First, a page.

Malawi has been, and still is, very poor—food security has always been a big concern. Still, these countries have shown considerable reductions in the incidence of poverty.

Growth is not always enough to reduce poverty

Generating poverty reduction from growth is not automatic. There are African countries with a lot of recent growth, but not enough poverty reduction. In the UNU-WIDER study these are Burkina Faso, Mozambique, Nigeria, Tanzania, and Zambia. 

This is a mixed group. Nigeria and Zambia have ridden the commodity super-cycle, giving them the revenues to invest more in basic services and infrastructure for poor people. But their delivery on the poverty agenda has been disappointing.

In Mozambique and Tanzania, growth is not achieving enough for the poor via better jobs and more opportunities for smallholder farmers. Burkina Faso has many poor people under environmental stress, and political instability holds back pro-poor policy.

Low growth and rising poverty

Then there are countries with low growth and rising poverty. In our study these are Cameroon, Côte d’Ivoire, Kenya (better growth recently), Madagascar and, notably, South Africa (a very disappointing story given the economy’s enormous potential).

The regional powerhouses of Kenya and South Africa are underperforming. Kenya’s growth is now getting a lift from the lower oil price (it’s a net oil importer). But Kenya needs to learn from Rwanda (also getting a boost from a low oil import bill) on how to get more from growth for poor Kenyans. This is especially so for rural communities, women farmers, and those in remote and often environmentally stressed areas.

Agriculture is key to poverty reduction

Neglect of agriculture and food security stands out as big concern. Countries that do well on poverty reduction take agriculture and the livelihoods of smallholders, especially Africa’s millions of women farmers, seriously—through more relevant agricultural research, smallholder-friendly infrastructure and improved marketing. Big increases in food prices around 2008-09 hit the purchasing power of the poor very hard.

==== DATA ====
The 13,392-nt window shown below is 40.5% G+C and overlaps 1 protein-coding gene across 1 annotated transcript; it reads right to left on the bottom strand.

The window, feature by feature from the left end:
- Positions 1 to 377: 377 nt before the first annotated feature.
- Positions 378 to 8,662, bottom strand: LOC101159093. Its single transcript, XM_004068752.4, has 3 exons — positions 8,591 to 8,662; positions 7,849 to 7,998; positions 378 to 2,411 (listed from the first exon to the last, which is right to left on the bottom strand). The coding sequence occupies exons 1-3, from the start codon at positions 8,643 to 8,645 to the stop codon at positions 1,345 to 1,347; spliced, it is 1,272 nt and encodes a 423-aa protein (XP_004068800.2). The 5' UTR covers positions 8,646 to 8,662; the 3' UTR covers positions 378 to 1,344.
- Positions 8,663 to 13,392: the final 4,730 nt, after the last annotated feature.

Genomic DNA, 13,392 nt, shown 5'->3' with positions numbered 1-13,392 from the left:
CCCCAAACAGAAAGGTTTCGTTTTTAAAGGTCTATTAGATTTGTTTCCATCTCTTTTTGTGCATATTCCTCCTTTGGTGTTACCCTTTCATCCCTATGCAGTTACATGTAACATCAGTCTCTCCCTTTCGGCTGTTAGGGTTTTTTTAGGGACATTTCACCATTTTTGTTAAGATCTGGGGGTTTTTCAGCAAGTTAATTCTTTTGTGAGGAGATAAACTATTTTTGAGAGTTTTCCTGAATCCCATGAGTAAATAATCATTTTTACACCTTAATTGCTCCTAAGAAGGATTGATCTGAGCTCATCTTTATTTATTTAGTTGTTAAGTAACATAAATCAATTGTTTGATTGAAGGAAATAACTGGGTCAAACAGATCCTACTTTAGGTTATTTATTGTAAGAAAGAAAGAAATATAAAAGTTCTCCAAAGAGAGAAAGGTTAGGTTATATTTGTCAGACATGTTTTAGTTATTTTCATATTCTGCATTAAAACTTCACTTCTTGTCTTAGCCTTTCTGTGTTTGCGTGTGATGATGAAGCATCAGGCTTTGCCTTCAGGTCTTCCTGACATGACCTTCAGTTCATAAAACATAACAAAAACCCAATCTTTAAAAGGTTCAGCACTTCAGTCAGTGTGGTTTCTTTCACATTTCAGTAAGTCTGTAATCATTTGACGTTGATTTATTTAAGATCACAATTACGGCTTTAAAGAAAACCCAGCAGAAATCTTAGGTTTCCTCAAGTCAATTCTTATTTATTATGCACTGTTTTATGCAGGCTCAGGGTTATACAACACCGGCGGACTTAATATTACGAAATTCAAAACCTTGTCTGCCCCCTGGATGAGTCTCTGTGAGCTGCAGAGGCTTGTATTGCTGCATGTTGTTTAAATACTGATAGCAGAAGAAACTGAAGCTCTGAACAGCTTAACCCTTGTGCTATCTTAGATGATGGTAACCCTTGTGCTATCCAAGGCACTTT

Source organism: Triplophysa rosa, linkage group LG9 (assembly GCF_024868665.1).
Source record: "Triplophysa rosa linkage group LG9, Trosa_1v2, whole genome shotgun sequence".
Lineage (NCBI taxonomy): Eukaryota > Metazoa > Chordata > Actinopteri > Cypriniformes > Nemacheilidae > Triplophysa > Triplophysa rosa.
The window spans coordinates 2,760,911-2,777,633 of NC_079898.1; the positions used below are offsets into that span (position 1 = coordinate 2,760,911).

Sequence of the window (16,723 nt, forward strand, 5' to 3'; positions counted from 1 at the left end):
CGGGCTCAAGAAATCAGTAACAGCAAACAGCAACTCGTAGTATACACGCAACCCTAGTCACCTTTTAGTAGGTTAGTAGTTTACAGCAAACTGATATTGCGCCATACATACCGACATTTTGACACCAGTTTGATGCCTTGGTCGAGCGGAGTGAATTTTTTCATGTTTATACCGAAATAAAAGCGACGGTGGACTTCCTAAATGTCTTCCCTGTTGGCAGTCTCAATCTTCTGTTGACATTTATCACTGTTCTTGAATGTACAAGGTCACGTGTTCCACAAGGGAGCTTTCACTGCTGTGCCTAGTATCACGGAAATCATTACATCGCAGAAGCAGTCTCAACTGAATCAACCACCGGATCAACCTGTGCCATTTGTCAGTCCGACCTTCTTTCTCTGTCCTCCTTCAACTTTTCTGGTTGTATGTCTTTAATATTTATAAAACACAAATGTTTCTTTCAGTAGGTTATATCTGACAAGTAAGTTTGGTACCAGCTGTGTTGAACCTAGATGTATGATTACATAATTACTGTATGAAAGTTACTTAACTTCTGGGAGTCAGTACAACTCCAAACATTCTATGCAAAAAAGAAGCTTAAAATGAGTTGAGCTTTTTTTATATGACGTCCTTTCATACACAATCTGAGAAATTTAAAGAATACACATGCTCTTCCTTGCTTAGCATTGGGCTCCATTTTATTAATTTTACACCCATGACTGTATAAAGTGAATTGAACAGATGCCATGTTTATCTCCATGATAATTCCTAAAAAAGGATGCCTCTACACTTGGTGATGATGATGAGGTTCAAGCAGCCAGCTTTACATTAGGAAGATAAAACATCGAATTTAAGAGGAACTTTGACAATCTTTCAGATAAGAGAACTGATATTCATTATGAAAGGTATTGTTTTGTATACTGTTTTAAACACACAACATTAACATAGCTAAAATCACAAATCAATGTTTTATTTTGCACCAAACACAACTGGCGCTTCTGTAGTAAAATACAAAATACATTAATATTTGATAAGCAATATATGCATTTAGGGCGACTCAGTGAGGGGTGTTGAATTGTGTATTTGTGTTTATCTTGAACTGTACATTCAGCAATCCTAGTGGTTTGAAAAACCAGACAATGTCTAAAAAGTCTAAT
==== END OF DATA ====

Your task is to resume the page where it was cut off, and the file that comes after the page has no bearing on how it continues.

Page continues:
There is another UNU-WIDER project that covers these issues. Africa needs to provide its poor people with more social protection—coverage is still too thin. Here our research on social protection and taxation, the reduction of social inequality in Latin America, as well as the recent WIDER Annual Lecture by Martin Ravallion are all highly relevant.

The Stockholm discussion covered a fascinating set of issues, provided lots of new information, and gave us much to think about. The just-published UNU-WIDER study is the most comprehensive and up-to-date analysis of a key development issue—how to achieve more for Africa’s people, both today and tomorrow. The entire book is available full open access here. There is also an excellent policy brief on the main findings. And you can get a flavour of the Sida event via #DevTalks on Twitter.

Tony Addison is Chief Economist-Deputy Director UNU-WIDER. You can follow him @TonysAngle on Twitter.